1. HNC graduates become part of the 2600 HNC alumni network who occupy positions of responsibility in all areas of China’s global relations.
  2. The HNC has intellectual freedom to discuss, debate and learn with Chinese peers and faculty.
  3. HNC students form a dragon boat team and participate in the Nanjing dragon boat competition, a time honored tradition in China. This year the HNC team placed third in the final competition!
    2016 HNC Dragon Boat Team
  4. Nanjing is less than a 2 hour train ride away from the international center of Shanghai.
  5. HNC Students and faculty have access to the HNC’s uncensored library with over 120,000 volumes in Chinese and English.  
    Hopkins-Nanjing Center Library
  6. Students get one-on-one attention from faculty members with small class sizes and weekly office hours.
  7. HNC grads can be found at Apple, the U.S. Treasury, U.S. State Department, the U.S.-China Business Council and in jobs where China matters around the world which emphasizes China’s continued importance.
  8. Students have free access to a 24/7 fitness room at the HNC in addition to discounted rates at all of Nanjing University’s facilities. 
  9. HNC students have the opportunity to take multidisciplinary classes—from environmental law to game theory to anthropology.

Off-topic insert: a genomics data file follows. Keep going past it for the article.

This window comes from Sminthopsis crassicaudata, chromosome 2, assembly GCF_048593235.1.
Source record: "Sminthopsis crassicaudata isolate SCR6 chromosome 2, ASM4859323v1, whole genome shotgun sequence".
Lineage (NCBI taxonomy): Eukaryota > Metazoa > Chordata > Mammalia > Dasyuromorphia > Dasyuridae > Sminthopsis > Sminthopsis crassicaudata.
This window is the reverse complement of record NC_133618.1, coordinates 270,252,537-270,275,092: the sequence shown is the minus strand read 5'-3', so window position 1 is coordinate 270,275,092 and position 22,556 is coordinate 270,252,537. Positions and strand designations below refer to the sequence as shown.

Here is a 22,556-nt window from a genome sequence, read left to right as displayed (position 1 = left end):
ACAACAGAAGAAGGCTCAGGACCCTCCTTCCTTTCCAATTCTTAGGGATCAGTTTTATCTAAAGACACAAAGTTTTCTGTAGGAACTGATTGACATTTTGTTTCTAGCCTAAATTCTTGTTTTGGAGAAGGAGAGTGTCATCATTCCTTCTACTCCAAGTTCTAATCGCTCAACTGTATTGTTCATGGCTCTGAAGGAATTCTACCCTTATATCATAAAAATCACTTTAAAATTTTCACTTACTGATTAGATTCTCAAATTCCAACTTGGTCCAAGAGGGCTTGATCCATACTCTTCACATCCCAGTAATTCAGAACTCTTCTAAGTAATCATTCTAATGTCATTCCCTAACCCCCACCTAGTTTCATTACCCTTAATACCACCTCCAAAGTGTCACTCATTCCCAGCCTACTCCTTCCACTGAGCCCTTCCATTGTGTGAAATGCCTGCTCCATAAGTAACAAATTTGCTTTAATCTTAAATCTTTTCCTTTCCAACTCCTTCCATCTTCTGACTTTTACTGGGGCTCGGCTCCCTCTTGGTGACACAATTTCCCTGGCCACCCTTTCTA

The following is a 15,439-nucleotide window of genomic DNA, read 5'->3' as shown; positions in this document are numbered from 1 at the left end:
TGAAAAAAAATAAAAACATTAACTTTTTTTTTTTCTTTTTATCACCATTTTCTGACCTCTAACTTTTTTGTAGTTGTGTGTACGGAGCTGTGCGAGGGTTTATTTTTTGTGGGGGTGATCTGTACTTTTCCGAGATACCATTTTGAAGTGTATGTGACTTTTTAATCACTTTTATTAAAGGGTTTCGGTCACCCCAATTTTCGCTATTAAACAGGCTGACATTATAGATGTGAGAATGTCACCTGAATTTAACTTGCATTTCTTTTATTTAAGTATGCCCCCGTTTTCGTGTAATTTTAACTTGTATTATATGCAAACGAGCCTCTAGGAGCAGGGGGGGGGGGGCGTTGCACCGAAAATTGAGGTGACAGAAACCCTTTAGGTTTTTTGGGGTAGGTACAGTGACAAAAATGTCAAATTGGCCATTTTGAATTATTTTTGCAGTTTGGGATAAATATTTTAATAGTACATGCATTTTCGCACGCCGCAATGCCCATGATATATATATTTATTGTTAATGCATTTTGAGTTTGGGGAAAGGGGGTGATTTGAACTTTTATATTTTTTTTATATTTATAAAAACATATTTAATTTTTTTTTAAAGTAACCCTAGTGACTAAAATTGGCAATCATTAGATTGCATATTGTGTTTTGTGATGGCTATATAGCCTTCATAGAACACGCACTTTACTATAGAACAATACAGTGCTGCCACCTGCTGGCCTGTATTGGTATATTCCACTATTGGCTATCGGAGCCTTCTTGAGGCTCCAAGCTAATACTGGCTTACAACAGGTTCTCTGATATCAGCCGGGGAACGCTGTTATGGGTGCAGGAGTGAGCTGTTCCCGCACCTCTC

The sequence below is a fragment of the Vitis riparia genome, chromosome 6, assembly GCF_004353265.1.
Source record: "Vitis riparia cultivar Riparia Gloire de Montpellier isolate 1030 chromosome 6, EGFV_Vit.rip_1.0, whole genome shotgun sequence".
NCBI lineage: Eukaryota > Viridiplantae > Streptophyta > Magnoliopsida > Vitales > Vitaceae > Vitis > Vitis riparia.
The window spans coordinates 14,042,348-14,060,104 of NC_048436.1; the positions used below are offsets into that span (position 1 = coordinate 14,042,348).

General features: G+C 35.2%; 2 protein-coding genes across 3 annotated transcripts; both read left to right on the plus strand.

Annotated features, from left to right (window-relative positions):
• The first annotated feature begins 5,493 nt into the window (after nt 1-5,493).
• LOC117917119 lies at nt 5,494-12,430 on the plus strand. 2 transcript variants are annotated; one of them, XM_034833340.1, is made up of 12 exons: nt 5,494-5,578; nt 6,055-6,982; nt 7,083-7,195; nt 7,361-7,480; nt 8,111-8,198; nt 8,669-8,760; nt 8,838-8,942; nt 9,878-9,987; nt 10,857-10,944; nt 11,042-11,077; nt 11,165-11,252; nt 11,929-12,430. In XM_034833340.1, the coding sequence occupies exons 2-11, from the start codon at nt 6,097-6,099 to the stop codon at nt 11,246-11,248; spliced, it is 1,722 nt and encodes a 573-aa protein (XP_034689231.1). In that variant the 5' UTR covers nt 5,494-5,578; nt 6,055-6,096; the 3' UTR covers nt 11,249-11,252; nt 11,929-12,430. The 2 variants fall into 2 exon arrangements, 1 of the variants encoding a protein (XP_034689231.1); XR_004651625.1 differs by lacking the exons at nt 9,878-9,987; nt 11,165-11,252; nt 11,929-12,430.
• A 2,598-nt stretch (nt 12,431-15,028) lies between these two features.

10. There are opportunities to learn about Chinese culture through calligraphy, Tai Qi and Erhu classes.
  11. Every year HNC students form a student band (or two) and perform at HNC events throughout the year.
  12. The HNC has modern facilities including heating and dryers—a rarity in southern China.
  13. Double the holidays! The HNC celebrates Chinese and American holidays like the Mid-Autumn Festival, Dragon Boat Festival, Halloween and Thanksgiving.
  14. HNC students (and professors!) hang out and chat at the HNC’s student-run coffee shop.
  15. The HNC career treks bring students to organizations in Shanghai, Hong Kong and Beijing to hear firsthand from professionals in the field. 
    2016 Beijing Trek
  16. The HNC hosts talks from leaders in the field. The HNC has welcomed Former US Sectary of State, Henry Kissinger, Former US President George Bush and former US Ambassador to China, John Huntsman Jr.—just to name a few.
  17. The bilingual environment extends outside of the classroom. International and Chinese students live together as roommates in the student dorms.
  18. The HNC students participate in the Jessup International Law Moot Court Competition. In 2012 and 2016, the HNC team placed in the finals in DC—an extraordinary result for a small institution with no law school.
    HNC 2016 Moot Court team at the Jessup International Law Moot Court finals
  19. Faculty members take students outside of the classroom on field trips to international organizations, power plants, rural villages and court rooms.